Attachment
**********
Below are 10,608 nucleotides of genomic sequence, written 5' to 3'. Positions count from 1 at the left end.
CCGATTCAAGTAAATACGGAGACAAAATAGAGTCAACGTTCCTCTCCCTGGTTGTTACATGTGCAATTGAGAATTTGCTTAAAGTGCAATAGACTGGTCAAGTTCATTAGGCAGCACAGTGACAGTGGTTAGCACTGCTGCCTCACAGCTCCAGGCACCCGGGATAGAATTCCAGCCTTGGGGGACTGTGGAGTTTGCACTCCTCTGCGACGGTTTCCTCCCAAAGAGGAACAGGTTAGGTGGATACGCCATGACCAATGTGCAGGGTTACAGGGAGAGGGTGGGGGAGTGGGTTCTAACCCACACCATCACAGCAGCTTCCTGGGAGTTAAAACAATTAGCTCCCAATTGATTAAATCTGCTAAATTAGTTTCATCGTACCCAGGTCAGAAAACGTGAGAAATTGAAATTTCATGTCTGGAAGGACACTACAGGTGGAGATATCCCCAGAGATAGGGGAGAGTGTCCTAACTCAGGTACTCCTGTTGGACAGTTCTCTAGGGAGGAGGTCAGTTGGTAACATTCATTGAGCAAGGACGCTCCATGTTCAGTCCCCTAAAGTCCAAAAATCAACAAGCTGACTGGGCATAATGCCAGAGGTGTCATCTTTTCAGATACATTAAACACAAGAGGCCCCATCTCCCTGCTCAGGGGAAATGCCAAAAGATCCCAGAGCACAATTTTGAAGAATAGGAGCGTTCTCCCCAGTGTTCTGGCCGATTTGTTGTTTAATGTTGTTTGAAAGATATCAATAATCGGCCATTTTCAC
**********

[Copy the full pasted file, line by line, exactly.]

Below are 10,608 nucleotides of genomic sequence, written 5' to 3'. Positions count from 1 at the left end.
CCGATTCAAGTAAATACGGAGACAAAATAGAGTCAACGTTCCTCTCCCTGGTTGTTACATGTGCAATTGAGAATTTGCTTAAAGTGCAATAGACTGGTCAAGTTCATTAGGCAGCACAGTGACAGTGGTTAGCACTGCTGCCTCACAGCTCCAGGCACCCGGGATAGAATTCCAGCCTTGGGGGACTGTGGAGTTTGCACTCCTCTGCGACGGTTTCCTCCCAAAGAGGAACAGGTTAGGTGGATACGCCATGACCAATGTGCAGGGTTACAGGGAGAGGGTGGGGGAGTGGGTTCTAACCCACACCATCACAGCAGCTTCCTGGGAGTTAAAACAATTAGCTCCCAATTGATTAAATCTGCTAAATTAGTTTCATCGTACCCAGGTCAGAAAACGTGAGAAATTGAAATTTCATGTCTGGAAGGACACTACAGGTGGAGATATCCCCAGAGATAGGGGAGAGTGTCCTAACTCAGGTACTCCTGTTGGACAGTTCTCTAGGGAGGAGGTCAGTTGGTAACATTCATTGAGCAAGGACGCTCCATGTTCAGTCCCCTAAAGTCCAAAAATCAACAAGCTGACTGGGCATAATGCCAGAGGTGTCATCTTTTCAGATACATTAAACACAAGAGGCCCCATCTCCCTGCTCAGGGGAAATGCCAAAAGATCCCAGAGCACAATTTTGAAGAATAGGAGCGTTCTCCCCAGTGTTCTGGCCGATTTGTTGTTTAATGTTGTTTGAAAGATATCAATAATCGGCCATTTTCAC